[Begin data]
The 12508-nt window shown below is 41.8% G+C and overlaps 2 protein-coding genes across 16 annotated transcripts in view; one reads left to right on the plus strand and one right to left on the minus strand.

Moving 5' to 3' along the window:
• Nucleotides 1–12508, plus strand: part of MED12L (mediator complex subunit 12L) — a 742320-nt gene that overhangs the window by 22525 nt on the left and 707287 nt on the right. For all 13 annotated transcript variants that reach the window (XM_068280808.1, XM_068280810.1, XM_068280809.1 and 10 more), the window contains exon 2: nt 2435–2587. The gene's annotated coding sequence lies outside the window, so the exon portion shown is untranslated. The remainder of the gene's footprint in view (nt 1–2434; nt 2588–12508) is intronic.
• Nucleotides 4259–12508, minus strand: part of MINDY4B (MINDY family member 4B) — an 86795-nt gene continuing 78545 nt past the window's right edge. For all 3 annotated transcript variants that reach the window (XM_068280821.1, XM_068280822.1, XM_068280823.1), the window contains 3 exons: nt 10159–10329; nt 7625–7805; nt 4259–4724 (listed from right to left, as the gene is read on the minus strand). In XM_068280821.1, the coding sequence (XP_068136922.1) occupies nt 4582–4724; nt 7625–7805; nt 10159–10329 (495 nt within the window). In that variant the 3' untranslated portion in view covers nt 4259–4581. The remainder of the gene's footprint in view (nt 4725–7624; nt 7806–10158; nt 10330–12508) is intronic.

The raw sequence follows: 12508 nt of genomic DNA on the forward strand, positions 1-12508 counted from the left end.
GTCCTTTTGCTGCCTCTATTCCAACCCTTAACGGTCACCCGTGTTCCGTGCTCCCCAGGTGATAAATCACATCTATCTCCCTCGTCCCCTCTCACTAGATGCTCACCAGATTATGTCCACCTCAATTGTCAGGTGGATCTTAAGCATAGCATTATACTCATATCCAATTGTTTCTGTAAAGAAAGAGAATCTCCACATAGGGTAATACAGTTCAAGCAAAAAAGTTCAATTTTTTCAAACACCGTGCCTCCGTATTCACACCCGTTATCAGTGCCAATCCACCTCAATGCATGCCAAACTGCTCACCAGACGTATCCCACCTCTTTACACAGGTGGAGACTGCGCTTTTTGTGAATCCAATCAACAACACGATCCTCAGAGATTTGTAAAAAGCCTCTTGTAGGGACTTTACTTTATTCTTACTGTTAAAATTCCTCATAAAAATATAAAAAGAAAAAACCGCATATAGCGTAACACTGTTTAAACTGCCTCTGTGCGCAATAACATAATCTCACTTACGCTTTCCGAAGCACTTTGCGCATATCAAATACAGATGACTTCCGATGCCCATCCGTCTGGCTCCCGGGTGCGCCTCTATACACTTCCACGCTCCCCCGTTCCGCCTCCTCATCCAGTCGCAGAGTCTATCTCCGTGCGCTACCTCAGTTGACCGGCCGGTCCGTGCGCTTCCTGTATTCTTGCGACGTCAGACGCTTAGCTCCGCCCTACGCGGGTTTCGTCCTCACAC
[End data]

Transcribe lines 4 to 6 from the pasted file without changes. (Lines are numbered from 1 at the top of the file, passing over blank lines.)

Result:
• Nucleotides 4259–12508, minus strand: part of MINDY4B (MINDY family member 4B) — an 86795-nt gene continuing 78545 nt past the window's right edge. For all 3 annotated transcript variants that reach the window (XM_068280821.1, XM_068280822.1, XM_068280823.1), the window contains 3 exons: nt 10159–10329; nt 7625–7805; nt 4259–4724 (listed from right to left, as the gene is read on the minus strand). In XM_068280821.1, the coding sequence (XP_068136922.1) occupies nt 4582–4724; nt 7625–7805; nt 10159–10329 (495 nt within the window). In that variant the 3' untranslated portion in view covers nt 4259–4581. The remainder of the gene's footprint in view (nt 4725–7624; nt 7806–10158; nt 10330–12508) is intronic.

The raw sequence follows: 12508 nt of genomic DNA on the forward strand, positions 1-12508 counted from the left end.
GTCCTTTTGCTGCCTCTATTCCAACCCTTAACGGTCACCCGTGTTCCGTGCTCCCCAGGTGATAAATCACATCTATCTCCCTCGTCCCCTCTCACTAGATGCTCACCAGATTATGTCCACCTCAATTGTCAGGTGGATCTTAAGCATAGCATTATACTCATATCCAATTGTTTCTGTAAAGAAAGAGAATCTCCACATAGGGTAATACAGTTCAAGCAAAAAAGTTCAATTTTTTCAAACACCGTGCCTCCGTATTCACACCCGTTATCAGTGCCAATCCACCTCAATGCATGCCAAACTGCTCACCAGACGTATCCCACCTCTTTACACAGGTGGAGACTGCGCTTTTTGTGAATCCAATCAACAACACGATCCTCAGAGATTTGTAAAAAGCCTCTTGTAGGGACTTTACTTTATTCTTACTGTTAAAATTCCTCATAAAAATATAAAAAGAAAAAACCGCATATAGCGTAACACTGTTTAAACTGCCTCTGTGCGCAATAACATAATCTCACTTACGCTTTCCGAAGCACTTTGCGCATATCAAATACAGATGACTTCCGATGCCCATCCGTCTGGCTCCCGGGTGCGCCTCTATACACTTCCACGCTCCCCCGTTCCGCCTCCTCATCCAGTCGCAGAGTCTATCTCCGTGCGCTACCTCAGTTGACCGGCCGGTCCGTGCGCTTCCTGTATTCTTGCGACGTCAGACGCTTAGCTCCGCCCTACGCGGGTTTCGTCCTCACAC